1. A Heretic at Duke Divinity School
The dean brings charges of ‘unprofessional conduct’ for a vigorous defense of free inquiry.
May 21, 2017 5:47 p.m. ET
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The campaign against free speech on American campuses rolls on, steadily decreasing the domain of permissible ideas. But the case of Paul Griffiths, a professor at Duke Divinity School, is something new. The defense of liberty of thought and discussion itself has been transformed into a career-ending transgression.
The case was brought to light in late April when Rod Dreher of the American Conservative published a series of email exchanges<http://www.theamericanconservative.com/dreher/duke-divinity-crisis-griffiths-documents/>. It started Feb. 6, when Anathea Portier-Young, another Divinity School professor, distributed a facultywide email. “On behalf of the Faculty Diversity and Inclusion Standing Committee,” she wrote, “I strongly urge you to participate in the Racial Equity Institute Phase I Training planned for March 4 and 5.” Ms. Portier-Young promised colleagues that the weekend program would be “transformative, powerful, and life-changing.”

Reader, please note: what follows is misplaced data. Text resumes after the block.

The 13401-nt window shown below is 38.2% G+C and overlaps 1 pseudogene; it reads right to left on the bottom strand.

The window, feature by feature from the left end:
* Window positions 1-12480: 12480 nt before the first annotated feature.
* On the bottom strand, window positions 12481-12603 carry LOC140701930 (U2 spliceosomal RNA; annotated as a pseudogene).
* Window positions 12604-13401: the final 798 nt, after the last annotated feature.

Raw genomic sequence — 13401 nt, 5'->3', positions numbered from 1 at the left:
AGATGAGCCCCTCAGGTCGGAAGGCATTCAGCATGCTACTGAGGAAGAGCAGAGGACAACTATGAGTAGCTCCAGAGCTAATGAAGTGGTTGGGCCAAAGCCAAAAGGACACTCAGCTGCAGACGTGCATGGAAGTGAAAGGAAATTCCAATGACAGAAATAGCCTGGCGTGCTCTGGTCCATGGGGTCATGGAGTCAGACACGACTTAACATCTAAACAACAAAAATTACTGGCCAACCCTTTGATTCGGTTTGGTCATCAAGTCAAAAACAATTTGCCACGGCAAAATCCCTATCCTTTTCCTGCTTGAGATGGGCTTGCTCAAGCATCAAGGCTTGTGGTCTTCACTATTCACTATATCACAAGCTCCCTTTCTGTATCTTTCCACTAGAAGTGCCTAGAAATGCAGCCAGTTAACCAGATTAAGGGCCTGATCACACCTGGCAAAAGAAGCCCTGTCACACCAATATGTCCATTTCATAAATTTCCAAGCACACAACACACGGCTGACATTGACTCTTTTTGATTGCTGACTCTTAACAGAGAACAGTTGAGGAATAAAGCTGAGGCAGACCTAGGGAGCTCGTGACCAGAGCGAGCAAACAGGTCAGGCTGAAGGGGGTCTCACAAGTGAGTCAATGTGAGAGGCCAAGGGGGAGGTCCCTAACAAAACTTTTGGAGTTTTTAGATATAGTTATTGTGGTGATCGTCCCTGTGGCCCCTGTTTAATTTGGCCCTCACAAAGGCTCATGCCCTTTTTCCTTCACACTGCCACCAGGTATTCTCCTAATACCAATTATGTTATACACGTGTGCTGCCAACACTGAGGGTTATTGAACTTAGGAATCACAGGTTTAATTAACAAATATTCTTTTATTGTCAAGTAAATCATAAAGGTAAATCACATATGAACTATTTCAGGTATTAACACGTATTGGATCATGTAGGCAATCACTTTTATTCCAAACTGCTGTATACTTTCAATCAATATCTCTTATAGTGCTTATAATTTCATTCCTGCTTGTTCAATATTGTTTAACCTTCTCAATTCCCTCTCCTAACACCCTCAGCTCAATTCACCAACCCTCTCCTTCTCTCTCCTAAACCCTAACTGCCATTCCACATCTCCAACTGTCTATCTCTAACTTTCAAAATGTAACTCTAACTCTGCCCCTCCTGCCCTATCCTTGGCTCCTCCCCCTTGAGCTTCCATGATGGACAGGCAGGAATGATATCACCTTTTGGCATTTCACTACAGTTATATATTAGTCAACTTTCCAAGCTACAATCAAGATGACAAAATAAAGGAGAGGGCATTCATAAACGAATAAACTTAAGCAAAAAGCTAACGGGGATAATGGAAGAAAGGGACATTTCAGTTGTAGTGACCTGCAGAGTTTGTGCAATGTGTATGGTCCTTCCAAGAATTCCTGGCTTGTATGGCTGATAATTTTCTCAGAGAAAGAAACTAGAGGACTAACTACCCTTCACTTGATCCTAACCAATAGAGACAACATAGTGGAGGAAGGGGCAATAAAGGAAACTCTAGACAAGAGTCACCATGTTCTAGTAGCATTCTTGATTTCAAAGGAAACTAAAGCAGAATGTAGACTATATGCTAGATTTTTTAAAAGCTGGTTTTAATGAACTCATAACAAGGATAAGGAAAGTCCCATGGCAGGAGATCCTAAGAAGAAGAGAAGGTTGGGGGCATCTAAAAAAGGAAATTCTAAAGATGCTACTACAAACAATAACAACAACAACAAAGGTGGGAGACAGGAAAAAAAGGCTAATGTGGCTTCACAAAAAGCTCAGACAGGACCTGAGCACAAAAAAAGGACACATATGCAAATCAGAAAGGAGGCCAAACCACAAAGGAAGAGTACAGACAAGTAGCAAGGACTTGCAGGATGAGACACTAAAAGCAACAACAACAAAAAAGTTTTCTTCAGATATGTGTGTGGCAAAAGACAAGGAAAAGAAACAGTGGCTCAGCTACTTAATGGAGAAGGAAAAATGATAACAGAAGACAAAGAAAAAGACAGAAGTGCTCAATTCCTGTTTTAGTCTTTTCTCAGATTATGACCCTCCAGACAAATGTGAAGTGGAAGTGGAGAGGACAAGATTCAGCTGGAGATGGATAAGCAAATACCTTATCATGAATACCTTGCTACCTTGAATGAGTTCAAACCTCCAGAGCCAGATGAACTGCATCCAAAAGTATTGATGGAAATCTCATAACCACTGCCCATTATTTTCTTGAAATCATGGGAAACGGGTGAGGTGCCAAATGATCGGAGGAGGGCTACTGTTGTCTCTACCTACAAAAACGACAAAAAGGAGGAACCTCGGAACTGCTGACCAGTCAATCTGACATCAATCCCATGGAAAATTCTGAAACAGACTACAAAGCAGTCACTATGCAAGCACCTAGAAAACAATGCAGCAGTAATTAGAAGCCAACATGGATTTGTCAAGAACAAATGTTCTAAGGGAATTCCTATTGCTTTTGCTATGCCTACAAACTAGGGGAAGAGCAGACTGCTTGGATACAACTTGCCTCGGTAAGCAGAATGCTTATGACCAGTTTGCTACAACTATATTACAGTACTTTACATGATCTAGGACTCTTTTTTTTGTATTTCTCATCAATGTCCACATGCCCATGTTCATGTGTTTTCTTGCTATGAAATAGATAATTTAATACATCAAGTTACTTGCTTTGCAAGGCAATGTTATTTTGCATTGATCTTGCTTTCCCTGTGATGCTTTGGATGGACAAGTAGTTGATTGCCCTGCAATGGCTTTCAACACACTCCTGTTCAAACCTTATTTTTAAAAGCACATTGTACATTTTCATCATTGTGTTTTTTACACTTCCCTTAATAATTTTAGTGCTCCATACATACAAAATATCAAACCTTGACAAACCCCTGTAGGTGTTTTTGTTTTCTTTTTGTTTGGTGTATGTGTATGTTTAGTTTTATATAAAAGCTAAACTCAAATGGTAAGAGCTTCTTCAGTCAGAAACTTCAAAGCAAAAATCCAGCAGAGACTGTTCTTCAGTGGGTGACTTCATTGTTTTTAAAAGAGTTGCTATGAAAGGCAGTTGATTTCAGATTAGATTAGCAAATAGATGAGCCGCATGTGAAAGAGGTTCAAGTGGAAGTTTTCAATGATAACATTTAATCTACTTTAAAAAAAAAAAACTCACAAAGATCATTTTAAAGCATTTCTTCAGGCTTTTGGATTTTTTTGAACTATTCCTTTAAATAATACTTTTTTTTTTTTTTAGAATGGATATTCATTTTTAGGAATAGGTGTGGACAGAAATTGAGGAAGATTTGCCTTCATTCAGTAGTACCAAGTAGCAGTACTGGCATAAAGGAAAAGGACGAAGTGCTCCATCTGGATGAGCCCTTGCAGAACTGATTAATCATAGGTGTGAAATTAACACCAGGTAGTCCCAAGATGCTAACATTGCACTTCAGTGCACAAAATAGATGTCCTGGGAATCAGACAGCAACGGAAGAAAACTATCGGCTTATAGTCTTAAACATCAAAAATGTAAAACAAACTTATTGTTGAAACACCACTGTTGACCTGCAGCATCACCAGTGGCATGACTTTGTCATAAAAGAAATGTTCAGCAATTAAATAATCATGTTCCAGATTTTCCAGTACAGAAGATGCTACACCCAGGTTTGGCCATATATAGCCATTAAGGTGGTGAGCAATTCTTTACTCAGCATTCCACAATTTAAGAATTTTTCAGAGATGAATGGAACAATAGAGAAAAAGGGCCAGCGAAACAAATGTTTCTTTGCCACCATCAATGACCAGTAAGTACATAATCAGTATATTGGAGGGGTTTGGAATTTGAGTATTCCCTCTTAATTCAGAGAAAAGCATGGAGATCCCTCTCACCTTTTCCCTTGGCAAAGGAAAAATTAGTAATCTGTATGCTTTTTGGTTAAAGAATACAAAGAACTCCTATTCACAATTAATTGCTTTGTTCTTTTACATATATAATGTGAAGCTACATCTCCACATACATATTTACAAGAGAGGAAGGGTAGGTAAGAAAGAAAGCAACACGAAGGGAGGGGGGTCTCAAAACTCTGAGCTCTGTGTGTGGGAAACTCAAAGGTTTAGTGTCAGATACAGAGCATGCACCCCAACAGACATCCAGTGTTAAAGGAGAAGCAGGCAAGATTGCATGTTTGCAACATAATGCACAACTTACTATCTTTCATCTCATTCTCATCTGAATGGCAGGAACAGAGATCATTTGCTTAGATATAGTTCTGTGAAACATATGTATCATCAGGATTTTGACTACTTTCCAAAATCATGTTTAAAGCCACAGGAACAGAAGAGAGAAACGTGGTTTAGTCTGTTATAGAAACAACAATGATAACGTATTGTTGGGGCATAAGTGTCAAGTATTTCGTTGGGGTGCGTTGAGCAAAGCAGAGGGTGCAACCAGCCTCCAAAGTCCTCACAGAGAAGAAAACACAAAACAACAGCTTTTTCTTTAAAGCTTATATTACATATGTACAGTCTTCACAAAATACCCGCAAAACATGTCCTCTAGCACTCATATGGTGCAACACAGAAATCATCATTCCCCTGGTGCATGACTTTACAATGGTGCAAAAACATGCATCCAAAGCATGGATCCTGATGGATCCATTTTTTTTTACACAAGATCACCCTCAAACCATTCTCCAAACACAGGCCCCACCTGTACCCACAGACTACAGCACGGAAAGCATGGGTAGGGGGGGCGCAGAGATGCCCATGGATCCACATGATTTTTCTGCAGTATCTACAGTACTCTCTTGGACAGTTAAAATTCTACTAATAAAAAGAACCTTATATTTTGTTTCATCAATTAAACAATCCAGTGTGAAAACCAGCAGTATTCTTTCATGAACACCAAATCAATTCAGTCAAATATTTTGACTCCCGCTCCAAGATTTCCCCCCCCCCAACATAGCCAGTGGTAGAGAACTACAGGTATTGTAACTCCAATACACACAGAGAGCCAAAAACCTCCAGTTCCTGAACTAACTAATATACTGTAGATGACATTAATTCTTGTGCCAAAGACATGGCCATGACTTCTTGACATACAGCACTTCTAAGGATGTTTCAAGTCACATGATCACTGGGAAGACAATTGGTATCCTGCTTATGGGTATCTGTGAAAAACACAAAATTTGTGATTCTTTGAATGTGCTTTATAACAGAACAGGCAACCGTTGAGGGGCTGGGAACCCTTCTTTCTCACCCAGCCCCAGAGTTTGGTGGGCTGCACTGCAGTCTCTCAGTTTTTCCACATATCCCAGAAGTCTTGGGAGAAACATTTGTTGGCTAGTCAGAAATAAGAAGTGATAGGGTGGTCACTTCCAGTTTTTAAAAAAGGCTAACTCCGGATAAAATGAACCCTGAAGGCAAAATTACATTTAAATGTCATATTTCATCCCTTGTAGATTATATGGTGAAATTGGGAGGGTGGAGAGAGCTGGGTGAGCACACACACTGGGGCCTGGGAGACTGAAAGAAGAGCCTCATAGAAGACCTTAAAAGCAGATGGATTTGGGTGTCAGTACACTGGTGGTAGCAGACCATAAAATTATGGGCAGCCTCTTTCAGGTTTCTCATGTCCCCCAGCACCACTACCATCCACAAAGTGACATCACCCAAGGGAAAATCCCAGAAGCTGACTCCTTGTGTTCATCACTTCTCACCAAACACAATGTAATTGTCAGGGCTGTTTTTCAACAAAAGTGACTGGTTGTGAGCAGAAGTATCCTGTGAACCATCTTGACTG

Ms. Portier-Young, an Old Testament scholar with expertise in “constructions of identity, gender, and ethnicity, and traditions of violence and nonviolence,” approvingly quoted the Racial Equity Institute’s guiding ideas: “‘Racism is a fierce, ever-present, challenging force, one which has structured the thinking, behavior, and actions of individuals and institutions since the beginning of U.S. history.’ ” She also included the institute’s call to political action: “ ‘To understand racism and effectively begin dismantling it requires an equally fierce, consistent, and committed effort.’ ”
Late in the afternoon of the same day, Mr. Griffiths replied in a facultywide email. Noting that Ms. Portier-Young had “made her ideological commitments clear,” he stated that he would “do the same, in the interests of free exchange.”
Mr. Griffiths, a professor of Catholic theology, was good to his word. “I exhort you not to attend this training,” he wrote. “There’ll be bromides, clichés, and amen-corner rah-rahs in plenty,” he continued, and it would reflect “illiberal roots and totalitarian tendencies” and be “definitively anti-intellectual.” He noted that “(re)trainings of intellectuals by bureaucrats and apparatchiks have a long and ignoble history.”
He then entreated the faculty to rededicate themselves to their scholarly and pedagogical mission: “Each of us should be tense with the effort of it, thrumming like a tautly triple-woven steel thread with the work of it, consumed by the fire of it, ever eager for more of it.”